Reports for solicitors
John Smith has had a road traffic accident. He went to A&E where a neck sprain was diagnosed, and he saw an advertisement about compensation. A letter duly arrives from his solicitor, asking you to send Mr Smith's full medical record.
Dr Melanie Wynne-Jones discusses.
What should you look for on his consent form?
The consent itself should be signed by Mr Smith and dated fairly recently. If there is a long interval between the date of signature and the date of receipt, the question of whether the consent is still valid and/or covers other matters occurring after the date of the consent should be considered.
You may not necessarily recognise Mr Smith's signature, although you should be able to trust reputable solicitors acting for Mr Smith to comply with their professional code. If you have any doubts, check with Mr Smith personally.
You also need to check whose solicitor is requesting the records; if it is not Mr Smith's, check with him before releasing them to anyone else. You must, however, release the records if ordered to do so by a court.
Check also that the consent contains words similar to 'I confirm no action is intended against any members of the practice'. If they are missing it may be an oversight, but you do not want to release the records before taking legal advice yourself – ring your defence society or ask the solicitor to obtain appropriate revised consent.
Finally, is Mr Smith really happy to consent to all his records being released? Again, if you have any doubts, check first.
Why do solicitors want the full record anyway?
If someone is claiming compensation for a neck injury, the issue of whether they have had previous neck problems or other relevant conditions such as rheumatoid arthritis will obviously be relevant to the claim. A court may, for instance, consider that pre-existing conditions contribute, say, 50 per cent to Mr Smith's present disability; he will probably need to see a medical expert before the case who will find the previous records helpful.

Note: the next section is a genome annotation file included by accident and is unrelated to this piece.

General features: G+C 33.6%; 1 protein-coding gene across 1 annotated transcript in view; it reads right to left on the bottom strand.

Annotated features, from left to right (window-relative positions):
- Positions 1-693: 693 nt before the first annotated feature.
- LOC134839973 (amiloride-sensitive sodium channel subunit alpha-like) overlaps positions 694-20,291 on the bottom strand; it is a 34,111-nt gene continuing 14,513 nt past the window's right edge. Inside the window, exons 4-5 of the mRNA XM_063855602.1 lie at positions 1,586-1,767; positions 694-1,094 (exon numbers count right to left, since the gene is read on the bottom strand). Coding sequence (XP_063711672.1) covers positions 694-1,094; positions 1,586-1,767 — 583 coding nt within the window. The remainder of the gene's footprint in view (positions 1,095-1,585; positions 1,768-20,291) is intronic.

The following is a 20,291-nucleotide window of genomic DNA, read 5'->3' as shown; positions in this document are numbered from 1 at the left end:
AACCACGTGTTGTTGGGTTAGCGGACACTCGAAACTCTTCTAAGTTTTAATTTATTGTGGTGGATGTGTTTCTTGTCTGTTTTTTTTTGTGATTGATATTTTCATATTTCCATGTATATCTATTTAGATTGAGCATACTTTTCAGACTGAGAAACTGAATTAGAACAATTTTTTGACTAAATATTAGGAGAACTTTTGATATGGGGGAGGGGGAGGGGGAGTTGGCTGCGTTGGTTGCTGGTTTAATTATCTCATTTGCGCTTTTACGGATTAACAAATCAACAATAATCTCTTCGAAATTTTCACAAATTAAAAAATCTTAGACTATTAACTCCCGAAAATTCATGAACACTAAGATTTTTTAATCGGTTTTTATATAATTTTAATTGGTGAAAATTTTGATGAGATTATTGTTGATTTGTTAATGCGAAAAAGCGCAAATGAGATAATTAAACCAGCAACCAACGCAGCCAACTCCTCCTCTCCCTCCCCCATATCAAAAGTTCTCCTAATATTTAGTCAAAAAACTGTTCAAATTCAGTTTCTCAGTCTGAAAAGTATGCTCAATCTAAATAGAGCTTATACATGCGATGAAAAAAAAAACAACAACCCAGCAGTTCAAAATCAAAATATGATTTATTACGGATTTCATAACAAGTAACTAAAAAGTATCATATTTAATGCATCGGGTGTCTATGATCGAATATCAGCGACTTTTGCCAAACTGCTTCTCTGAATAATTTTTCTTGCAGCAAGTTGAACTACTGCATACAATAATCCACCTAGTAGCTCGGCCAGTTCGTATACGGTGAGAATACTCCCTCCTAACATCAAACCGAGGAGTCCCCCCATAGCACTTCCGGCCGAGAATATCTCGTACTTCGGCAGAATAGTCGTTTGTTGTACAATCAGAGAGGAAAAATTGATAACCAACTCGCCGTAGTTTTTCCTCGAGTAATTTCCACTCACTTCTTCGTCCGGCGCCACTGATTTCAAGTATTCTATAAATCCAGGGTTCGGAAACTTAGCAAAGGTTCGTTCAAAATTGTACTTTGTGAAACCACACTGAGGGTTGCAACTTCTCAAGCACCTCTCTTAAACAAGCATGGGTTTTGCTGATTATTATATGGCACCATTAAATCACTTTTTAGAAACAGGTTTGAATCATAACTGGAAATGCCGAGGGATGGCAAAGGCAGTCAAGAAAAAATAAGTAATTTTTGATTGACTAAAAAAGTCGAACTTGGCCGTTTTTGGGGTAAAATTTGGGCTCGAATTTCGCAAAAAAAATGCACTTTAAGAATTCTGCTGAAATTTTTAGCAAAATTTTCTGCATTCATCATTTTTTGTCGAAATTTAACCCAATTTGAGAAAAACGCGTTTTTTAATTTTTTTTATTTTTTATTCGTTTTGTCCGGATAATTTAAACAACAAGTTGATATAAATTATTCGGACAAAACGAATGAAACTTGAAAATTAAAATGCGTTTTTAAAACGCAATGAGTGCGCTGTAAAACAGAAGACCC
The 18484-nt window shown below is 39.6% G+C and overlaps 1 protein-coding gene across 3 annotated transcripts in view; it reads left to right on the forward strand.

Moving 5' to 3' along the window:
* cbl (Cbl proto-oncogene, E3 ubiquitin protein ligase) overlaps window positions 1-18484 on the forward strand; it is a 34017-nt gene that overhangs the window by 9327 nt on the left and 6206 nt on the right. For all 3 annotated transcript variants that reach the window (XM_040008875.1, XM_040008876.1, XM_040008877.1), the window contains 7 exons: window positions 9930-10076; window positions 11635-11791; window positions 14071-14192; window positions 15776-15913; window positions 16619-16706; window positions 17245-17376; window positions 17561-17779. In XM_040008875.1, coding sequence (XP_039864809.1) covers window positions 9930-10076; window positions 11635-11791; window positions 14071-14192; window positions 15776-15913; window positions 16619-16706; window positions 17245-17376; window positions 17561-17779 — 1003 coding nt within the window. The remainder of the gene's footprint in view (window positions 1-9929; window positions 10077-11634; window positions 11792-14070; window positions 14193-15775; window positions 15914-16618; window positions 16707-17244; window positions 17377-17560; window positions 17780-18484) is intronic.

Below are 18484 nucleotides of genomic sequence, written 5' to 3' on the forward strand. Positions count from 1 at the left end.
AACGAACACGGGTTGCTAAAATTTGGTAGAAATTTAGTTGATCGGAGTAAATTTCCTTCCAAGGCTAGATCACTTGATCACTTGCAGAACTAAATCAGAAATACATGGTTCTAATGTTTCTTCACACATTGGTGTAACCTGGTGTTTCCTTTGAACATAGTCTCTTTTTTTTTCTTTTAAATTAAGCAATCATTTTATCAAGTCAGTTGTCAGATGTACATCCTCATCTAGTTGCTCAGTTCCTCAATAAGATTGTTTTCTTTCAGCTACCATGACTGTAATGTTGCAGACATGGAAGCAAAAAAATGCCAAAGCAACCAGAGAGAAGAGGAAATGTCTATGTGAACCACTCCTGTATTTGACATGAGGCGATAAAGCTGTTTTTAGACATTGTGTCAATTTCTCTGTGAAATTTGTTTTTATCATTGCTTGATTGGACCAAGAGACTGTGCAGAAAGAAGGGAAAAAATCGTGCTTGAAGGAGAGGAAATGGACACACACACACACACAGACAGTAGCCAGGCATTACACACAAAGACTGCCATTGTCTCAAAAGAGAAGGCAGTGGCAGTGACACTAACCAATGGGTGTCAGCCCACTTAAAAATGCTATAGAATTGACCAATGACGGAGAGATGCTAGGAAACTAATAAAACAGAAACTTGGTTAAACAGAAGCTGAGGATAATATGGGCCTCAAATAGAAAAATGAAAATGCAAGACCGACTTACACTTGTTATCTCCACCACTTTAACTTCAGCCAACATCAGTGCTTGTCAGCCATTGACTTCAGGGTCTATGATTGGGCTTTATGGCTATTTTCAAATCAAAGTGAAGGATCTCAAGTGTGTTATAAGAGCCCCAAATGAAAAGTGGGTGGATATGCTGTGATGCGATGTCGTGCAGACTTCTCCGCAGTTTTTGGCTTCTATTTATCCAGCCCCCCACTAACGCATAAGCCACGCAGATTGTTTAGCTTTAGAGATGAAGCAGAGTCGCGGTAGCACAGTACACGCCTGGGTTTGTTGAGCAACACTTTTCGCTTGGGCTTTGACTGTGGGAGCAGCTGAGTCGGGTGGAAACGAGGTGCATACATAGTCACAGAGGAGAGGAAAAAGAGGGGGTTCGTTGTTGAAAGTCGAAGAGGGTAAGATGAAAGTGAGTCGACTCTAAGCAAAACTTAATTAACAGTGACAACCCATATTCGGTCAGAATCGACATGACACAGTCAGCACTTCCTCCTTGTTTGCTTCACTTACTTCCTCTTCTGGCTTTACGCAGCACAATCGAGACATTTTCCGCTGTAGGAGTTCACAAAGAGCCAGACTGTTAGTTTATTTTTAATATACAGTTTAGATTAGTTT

A history of anxiety or depression may also be relevant if Mr Smith is claiming compensation for psychological distress or seems to be taking an unusually long time to recover. This may sound pejorative, but the judgment is the court's not the GP's.
Certain information must be withheld by law but whether anyone involved needs to know that Mr Smith has suffered from piles, child abuse or an STI is debatable. Again, check with Mr Smith if you foresee problems; solicitors will sometimes be happy to accept a declaration from the GP that unspecified withheld information is not relevant and need not be sent.
A third worry is that unscrupulous solicitors may trawl the notes looking for items with the potential for litigation against the practice or other doctors. This is unlikely but should be borne in mind when scrutinising notes.
What information must be withheld?
The release of medical records is governed by the Data Protection Act 19881. You must withhold any third-party information – for example where a patient has stated he was assaulted by his father, stress due to a son being investigated for cancer, a mother becoming demented, a brother who is alcoholic and so on – as these people have not consented to the release of this information (whether or not it is true).
In certain circumstances you may also withhold information that in your judgment might cause harm to the patient if it was revealed. This might include a diagnosis of cancer or dementia of which the patient was unaware, although these days most patients are fully informed anyway. There should be no inappropriate or abusive remarks about the patient in the record; if there are, you may need to speak to the doctor who made them, or your medical defence society.
Can I just send the records off?
No. It is unwise to send the originals as they will be unavailable to the practice for some time, and may get lost in the post; send photocopies.
Also, the entire record – GPs' notes, letters, computer record, any other bits of information stuffed into the Lloyd George envelope – must be scrutinised first to see whether anything should be withheld. Any such information should be clearly marked so it is not inadvertently copied and sent.
Can GPs charge a fee for this?
There is only a fee for 'reasonable photocopying costs' up to a maximum of £50, which is often inadequate in terms of staff time, consumables and postage if the records are large. Sensible practices invoice immediately (and make sure the cheque has arrived!) before sending the records.
Melanie Wynne-Jones is a GP in Marple, Cheshire
1 Data Protection Act 1998 www.hmso.gov.uk/acts/acts1998/19980029.htm#aofs
2 GMC: Confidentiality – Protecting and Providing
3 Medical Defence Union : Confidentialty (2001), booklet and downloadable pdf
www.the-mdu.com/associatedArticles/confid.pdf (members only)
4 Medical Protection Society: Consent – Complete Guide for GPs, The Data Protection Act Simplified, and Keeping Medical Records – Essential Guide for GPs www.medicalprotection.org/medical/united_kingdom/default.aspx